Mustard rising dryland star

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Indian mustard has major promise as an oilseed crop for farmers in sheep-wheat zones with 300-400 mm annual rainfall. If 10 per cent of farmers in these areas adopted the new crop, the annual return would be approximately $150 million.

These conclusions come from research carried out by Agriculture Victoria at the Mallee Research Station and by Primary Industries South Australia at Minnipa Research Centre.

Experiments at both centres confirmed mustard has many superior qualities to Canola in harsh environments with low rainfall. Mustard can produce large quantities of dry matter and should be able to improve soil organic matter and assist in the control of cereal diseases. However, work on mustard is not complete; findings are still coming in. For instance, mustard grown in the experimental areas did not respond consistently to high rates of applied nitrogen and phosphorus fertiliser.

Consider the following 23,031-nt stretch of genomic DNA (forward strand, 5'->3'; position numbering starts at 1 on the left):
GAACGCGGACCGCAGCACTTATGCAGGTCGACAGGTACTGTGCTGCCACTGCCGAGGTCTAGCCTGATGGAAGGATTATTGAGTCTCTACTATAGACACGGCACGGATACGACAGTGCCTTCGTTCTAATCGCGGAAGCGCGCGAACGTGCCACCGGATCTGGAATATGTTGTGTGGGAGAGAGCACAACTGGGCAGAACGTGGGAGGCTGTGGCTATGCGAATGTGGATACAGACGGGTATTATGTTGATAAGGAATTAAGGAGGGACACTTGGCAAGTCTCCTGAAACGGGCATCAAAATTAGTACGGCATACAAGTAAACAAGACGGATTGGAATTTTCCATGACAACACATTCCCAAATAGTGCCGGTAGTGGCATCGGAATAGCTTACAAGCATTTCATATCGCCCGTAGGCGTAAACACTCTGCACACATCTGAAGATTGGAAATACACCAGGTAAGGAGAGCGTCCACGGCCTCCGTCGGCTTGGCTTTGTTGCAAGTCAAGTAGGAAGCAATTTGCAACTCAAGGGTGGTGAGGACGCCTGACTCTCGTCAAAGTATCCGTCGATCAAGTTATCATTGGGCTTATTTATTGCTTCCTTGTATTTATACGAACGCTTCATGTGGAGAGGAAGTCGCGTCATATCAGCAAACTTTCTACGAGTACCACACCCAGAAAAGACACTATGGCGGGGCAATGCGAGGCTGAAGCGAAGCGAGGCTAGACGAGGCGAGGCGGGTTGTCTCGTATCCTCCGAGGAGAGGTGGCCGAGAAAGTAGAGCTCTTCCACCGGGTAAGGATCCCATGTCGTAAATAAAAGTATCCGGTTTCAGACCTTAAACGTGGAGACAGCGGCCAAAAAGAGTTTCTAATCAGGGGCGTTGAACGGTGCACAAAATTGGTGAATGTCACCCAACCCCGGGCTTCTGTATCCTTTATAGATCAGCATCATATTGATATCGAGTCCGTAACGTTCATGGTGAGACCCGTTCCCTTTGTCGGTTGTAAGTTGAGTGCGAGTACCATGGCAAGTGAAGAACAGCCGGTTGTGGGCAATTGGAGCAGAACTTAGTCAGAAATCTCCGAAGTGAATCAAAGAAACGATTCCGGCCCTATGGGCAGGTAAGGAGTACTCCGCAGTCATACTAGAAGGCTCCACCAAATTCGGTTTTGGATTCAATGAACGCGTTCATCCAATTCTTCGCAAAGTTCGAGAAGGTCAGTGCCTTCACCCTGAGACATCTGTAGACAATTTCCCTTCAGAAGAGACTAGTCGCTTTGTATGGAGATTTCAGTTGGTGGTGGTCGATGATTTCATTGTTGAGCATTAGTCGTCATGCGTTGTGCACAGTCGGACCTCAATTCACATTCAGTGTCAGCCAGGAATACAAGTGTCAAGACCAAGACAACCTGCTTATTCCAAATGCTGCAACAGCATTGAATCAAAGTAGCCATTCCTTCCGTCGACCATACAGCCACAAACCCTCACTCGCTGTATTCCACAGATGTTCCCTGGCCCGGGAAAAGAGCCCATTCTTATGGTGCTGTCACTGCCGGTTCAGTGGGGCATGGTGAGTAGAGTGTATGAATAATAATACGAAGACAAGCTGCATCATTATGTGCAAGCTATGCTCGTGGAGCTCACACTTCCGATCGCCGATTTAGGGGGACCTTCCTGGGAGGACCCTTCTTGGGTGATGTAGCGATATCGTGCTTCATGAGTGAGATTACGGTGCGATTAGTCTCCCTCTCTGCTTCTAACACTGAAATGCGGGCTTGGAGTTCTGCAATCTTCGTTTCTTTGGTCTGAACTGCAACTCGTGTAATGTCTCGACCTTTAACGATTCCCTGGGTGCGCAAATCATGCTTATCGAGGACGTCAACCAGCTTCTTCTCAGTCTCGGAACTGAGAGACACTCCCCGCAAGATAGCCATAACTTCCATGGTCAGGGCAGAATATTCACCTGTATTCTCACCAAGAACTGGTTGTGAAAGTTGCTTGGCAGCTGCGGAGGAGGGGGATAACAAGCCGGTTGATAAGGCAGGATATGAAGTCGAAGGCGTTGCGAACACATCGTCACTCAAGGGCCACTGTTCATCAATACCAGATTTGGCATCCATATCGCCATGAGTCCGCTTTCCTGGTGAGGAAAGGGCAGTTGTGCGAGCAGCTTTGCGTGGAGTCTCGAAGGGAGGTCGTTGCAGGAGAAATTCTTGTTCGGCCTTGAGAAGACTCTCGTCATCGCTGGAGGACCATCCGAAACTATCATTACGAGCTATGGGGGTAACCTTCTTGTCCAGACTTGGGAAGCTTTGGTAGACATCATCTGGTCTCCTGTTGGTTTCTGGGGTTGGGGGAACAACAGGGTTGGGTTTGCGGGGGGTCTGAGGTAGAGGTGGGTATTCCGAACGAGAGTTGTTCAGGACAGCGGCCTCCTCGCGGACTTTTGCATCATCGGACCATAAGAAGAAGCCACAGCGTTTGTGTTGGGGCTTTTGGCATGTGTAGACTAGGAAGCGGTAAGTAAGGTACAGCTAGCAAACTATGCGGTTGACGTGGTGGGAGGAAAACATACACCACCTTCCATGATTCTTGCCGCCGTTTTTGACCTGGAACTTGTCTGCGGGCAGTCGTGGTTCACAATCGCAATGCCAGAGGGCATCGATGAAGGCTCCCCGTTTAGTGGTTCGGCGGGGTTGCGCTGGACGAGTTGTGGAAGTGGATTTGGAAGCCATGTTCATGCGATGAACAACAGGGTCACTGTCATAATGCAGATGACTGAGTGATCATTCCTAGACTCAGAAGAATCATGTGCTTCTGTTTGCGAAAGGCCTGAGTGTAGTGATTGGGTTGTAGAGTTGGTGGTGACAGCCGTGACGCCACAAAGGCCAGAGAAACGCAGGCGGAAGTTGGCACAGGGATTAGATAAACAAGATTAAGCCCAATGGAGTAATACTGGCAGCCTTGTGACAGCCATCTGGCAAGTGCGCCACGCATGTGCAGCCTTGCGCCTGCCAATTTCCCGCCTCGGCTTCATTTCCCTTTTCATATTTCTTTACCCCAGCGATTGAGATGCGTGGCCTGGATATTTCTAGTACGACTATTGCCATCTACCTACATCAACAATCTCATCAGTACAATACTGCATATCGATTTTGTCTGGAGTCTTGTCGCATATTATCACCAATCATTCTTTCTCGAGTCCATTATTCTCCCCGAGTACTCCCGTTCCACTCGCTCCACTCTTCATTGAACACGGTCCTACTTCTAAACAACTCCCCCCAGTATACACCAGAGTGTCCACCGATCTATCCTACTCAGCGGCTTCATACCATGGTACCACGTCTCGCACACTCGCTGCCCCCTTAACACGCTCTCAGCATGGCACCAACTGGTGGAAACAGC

No mustard varieties have yet been released. Scientists still need to test promising cultivars for their glucosinolate levels...see story below.

A handbook, produced under the project, provides farmers and others with reference material and the technology to produce mustard.

Subprogram 2.11.25 Contact: Mr Geoff Castleman 050 941 203